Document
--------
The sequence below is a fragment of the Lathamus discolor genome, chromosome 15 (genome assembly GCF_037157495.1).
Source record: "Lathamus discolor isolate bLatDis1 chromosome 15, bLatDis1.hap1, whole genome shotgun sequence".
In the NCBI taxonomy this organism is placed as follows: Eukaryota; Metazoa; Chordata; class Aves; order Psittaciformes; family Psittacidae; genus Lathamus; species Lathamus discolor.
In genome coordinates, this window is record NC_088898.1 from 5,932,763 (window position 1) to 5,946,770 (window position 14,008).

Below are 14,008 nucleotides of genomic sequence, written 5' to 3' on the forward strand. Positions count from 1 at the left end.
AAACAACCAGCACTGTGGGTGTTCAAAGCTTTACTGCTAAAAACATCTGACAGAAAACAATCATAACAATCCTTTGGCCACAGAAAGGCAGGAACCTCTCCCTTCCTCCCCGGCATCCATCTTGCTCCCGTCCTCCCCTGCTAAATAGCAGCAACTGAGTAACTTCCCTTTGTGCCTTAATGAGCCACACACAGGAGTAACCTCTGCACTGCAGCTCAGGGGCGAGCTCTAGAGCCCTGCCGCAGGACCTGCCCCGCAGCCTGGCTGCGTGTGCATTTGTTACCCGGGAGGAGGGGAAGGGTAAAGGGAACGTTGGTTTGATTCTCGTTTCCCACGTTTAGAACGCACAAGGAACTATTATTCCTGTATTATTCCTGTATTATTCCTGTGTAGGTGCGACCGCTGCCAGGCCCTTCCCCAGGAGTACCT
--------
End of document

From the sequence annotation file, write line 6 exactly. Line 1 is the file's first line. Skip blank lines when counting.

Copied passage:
AAACAACCAGCACTGTGGGTGTTCAAAGCTTTACTGCTAAAAACATCTGACAGAAAACAATCATAACAATCCTTTGGCCACAGAAAGGCAGGAACCTCTCCCTTCCTCCCCGGCATCCATCTTGCTCCCGTCCTCCCCTGCTAAATAGCAGCAACTGAGTAACTTCCCTTTGTGCCTTAATGAGCCACACACAGGAGTAACCTCTGCACTGCAGCTCAGGGGCGAGCTCTAGAGCCCTGCCGCAGGACCTGCCCCGCAGCCTGGCTGCGTGTGCATTTGTTACCCGGGAGGAGGGGAAGGGTAAAGGGAACGTTGGTTTGATTCTCGTTTCCCACGTTTAGAACGCACAAGGAACTATTATTCCTGTATTATTCCTGTATTATTCCTGTGTAGGTGCGACCGCTGCCAGGCCCTTCCCCAGGAGTACCT